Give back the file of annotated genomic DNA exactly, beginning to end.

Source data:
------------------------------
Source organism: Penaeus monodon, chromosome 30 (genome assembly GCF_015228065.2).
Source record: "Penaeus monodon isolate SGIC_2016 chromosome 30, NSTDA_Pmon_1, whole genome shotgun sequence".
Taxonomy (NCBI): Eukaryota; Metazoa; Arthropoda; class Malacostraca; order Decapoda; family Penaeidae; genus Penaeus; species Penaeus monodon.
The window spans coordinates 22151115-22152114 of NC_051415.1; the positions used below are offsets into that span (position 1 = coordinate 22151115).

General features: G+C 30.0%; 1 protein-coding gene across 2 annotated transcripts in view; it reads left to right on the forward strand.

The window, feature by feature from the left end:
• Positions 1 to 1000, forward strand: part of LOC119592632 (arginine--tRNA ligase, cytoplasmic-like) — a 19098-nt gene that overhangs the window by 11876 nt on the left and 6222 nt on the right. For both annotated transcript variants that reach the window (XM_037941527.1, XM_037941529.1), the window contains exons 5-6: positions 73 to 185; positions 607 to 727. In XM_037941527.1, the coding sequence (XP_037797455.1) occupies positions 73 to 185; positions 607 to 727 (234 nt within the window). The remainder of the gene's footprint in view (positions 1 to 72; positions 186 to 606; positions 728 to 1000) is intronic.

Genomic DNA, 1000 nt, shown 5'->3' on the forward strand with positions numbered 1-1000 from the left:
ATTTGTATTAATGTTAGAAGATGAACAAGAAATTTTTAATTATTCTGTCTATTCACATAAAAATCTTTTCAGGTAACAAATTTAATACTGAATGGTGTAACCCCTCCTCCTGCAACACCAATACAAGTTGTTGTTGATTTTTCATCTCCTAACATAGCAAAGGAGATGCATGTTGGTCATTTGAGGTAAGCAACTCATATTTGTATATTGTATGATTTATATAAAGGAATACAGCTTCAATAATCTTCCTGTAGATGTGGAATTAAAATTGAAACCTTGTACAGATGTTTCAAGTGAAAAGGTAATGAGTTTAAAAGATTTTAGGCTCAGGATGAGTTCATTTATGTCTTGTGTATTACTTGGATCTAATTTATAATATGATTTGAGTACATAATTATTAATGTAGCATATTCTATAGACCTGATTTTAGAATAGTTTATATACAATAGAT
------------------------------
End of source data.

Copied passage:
Source organism: Penaeus monodon, chromosome 30 (genome assembly GCF_015228065.2).
Source record: "Penaeus monodon isolate SGIC_2016 chromosome 30, NSTDA_Pmon_1, whole genome shotgun sequence".
Taxonomy (NCBI): Eukaryota; Metazoa; Arthropoda; class Malacostraca; order Decapoda; family Penaeidae; genus Penaeus; species Penaeus monodon.
The window spans coordinates 22151115-22152114 of NC_051415.1; the positions used below are offsets into that span (position 1 = coordinate 22151115).

General features: G+C 30.0%; 1 protein-coding gene across 2 annotated transcripts in view; it reads left to right on the forward strand.

The window, feature by feature from the left end:
• Positions 1 to 1000, forward strand: part of LOC119592632 (arginine--tRNA ligase, cytoplasmic-like) — a 19098-nt gene that overhangs the window by 11876 nt on the left and 6222 nt on the right. For both annotated transcript variants that reach the window (XM_037941527.1, XM_037941529.1), the window contains exons 5-6: positions 73 to 185; positions 607 to 727. In XM_037941527.1, the coding sequence (XP_037797455.1) occupies positions 73 to 185; positions 607 to 727 (234 nt within the window). The remainder of the gene's footprint in view (positions 1 to 72; positions 186 to 606; positions 728 to 1000) is intronic.

Genomic DNA, 1000 nt, shown 5'->3' on the forward strand with positions numbered 1-1000 from the left:
ATTTGTATTAATGTTAGAAGATGAACAAGAAATTTTTAATTATTCTGTCTATTCACATAAAAATCTTTTCAGGTAACAAATTTAATACTGAATGGTGTAACCCCTCCTCCTGCAACACCAATACAAGTTGTTGTTGATTTTTCATCTCCTAACATAGCAAAGGAGATGCATGTTGGTCATTTGAGGTAAGCAACTCATATTTGTATATTGTATGATTTATATAAAGGAATACAGCTTCAATAATCTTCCTGTAGATGTGGAATTAAAATTGAAACCTTGTACAGATGTTTCAAGTGAAAAGGTAATGAGTTTAAAAGATTTTAGGCTCAGGATGAGTTCATTTATGTCTTGTGTATTACTTGGATCTAATTTATAATATGATTTGAGTACATAATTATTAATGTAGCATATTCTATAGACCTGATTTTAGAATAGTTTATATACAATAGAT